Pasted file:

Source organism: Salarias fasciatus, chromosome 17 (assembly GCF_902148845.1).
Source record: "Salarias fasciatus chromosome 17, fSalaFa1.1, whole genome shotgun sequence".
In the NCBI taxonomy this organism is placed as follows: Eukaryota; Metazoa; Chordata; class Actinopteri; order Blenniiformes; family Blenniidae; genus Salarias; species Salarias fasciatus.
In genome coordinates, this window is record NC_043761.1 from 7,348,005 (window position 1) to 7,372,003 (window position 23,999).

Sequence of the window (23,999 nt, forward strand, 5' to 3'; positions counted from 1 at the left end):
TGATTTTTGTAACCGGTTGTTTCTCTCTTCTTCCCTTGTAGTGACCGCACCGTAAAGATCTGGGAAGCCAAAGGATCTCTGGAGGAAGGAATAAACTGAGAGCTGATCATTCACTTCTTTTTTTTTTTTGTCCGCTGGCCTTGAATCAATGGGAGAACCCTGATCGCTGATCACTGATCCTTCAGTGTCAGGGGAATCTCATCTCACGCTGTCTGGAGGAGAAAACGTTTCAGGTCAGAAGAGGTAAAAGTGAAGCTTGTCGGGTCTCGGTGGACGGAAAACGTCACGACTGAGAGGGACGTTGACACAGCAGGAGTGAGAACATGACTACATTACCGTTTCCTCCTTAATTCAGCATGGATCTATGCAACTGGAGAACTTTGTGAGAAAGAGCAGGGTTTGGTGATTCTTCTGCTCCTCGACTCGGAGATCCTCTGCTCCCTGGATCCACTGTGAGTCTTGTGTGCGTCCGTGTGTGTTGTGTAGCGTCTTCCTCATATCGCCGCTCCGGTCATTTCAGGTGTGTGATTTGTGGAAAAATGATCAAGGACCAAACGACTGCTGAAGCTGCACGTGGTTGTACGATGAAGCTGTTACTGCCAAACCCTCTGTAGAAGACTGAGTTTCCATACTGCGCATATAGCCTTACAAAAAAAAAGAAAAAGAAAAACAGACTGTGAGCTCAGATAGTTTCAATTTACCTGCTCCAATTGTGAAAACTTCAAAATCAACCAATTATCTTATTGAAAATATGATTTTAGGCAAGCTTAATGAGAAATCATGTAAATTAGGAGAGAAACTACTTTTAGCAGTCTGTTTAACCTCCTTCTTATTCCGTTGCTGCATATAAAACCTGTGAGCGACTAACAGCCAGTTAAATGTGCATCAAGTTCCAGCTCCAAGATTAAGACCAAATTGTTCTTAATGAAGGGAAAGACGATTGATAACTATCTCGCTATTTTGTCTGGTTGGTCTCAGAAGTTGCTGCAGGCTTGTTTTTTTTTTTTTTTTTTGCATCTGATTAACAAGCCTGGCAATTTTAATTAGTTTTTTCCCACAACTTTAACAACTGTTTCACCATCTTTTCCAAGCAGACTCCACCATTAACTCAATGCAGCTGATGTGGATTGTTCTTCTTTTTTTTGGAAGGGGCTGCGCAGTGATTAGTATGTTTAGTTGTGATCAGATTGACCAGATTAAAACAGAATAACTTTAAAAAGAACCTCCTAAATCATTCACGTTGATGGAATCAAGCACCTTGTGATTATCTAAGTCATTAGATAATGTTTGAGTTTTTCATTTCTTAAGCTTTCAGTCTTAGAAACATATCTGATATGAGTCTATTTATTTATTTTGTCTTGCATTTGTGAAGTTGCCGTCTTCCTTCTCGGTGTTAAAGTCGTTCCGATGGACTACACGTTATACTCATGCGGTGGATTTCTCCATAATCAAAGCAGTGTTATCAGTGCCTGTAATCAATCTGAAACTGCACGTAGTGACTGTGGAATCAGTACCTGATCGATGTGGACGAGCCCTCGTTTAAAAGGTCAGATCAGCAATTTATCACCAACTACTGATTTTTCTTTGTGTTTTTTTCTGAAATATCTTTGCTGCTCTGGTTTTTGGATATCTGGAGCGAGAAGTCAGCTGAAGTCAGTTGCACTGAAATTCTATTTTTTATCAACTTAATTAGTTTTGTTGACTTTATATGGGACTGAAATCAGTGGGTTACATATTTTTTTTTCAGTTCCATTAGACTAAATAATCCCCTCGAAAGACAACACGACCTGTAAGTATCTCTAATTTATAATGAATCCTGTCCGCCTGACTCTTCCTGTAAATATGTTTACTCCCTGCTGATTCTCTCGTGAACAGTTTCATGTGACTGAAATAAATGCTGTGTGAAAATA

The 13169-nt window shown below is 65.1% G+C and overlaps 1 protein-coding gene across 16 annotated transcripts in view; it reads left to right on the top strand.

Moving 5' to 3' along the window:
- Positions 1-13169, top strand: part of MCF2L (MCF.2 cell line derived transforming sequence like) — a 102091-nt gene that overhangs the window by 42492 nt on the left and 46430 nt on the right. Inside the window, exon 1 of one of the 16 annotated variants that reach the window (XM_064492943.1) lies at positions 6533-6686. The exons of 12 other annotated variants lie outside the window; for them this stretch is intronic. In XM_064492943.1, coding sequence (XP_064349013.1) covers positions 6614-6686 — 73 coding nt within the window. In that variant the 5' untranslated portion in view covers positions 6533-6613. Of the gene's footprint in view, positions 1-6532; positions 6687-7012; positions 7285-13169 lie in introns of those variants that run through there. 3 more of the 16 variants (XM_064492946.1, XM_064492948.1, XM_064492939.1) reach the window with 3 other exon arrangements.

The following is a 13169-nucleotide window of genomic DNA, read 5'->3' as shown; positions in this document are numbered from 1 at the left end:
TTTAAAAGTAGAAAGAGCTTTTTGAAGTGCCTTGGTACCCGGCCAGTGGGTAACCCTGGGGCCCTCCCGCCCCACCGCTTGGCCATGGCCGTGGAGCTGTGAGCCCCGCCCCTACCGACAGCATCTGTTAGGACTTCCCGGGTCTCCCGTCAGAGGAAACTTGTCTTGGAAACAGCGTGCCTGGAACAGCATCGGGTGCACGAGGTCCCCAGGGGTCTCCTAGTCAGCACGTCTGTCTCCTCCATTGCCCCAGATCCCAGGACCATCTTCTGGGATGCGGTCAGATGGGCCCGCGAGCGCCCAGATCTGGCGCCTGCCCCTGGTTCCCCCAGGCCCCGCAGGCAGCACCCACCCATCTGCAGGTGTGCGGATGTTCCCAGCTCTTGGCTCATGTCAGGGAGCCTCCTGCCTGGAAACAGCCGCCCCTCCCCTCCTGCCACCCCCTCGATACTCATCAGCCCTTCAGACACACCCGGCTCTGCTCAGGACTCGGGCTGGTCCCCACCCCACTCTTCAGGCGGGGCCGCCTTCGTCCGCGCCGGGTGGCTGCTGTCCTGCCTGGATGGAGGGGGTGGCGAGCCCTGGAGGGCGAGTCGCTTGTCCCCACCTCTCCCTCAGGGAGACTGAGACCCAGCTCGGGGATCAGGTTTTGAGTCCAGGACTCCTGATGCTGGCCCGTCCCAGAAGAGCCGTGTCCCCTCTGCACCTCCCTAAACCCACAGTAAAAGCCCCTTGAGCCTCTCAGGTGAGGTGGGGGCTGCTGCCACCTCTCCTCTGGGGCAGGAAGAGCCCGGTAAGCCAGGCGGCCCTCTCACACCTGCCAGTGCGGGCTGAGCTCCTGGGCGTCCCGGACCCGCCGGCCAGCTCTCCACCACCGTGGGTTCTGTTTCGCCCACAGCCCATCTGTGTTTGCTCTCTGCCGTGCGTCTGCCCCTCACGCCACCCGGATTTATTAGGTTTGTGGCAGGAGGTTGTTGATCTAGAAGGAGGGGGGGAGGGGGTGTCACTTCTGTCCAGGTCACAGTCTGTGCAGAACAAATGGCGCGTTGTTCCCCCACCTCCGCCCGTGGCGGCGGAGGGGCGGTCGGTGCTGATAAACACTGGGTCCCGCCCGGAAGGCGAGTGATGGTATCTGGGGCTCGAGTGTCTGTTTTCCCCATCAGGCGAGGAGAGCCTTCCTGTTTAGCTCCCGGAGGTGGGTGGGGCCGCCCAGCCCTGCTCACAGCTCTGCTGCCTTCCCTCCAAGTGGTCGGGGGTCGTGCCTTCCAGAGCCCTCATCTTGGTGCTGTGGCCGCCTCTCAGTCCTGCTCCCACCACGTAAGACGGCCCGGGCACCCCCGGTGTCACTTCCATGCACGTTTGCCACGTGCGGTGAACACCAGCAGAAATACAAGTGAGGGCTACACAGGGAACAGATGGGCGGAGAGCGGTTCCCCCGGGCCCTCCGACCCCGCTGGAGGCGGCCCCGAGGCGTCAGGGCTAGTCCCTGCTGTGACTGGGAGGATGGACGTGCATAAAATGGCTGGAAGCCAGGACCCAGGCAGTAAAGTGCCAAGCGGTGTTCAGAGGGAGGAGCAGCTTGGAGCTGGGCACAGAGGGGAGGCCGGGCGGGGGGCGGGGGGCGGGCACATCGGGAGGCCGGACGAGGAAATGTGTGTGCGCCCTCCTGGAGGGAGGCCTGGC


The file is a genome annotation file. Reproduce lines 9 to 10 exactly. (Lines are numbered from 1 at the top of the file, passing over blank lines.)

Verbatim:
- Positions 1-13169, top strand: part of MCF2L (MCF.2 cell line derived transforming sequence like) — a 102091-nt gene that overhangs the window by 42492 nt on the left and 46430 nt on the right. Inside the window, exon 1 of one of the 16 annotated variants that reach the window (XM_064492943.1) lies at positions 6533-6686. The exons of 12 other annotated variants lie outside the window; for them this stretch is intronic. In XM_064492943.1, coding sequence (XP_064349013.1) covers positions 6614-6686 — 73 coding nt within the window. In that variant the 5' untranslated portion in view covers positions 6533-6613. Of the gene's footprint in view, positions 1-6532; positions 6687-7012; positions 7285-13169 lie in introns of those variants that run through there. 3 more of the 16 variants (XM_064492946.1, XM_064492948.1, XM_064492939.1) reach the window with 3 other exon arrangements.

The following is a 13169-nucleotide window of genomic DNA, read 5'->3' as shown; positions in this document are numbered from 1 at the left end: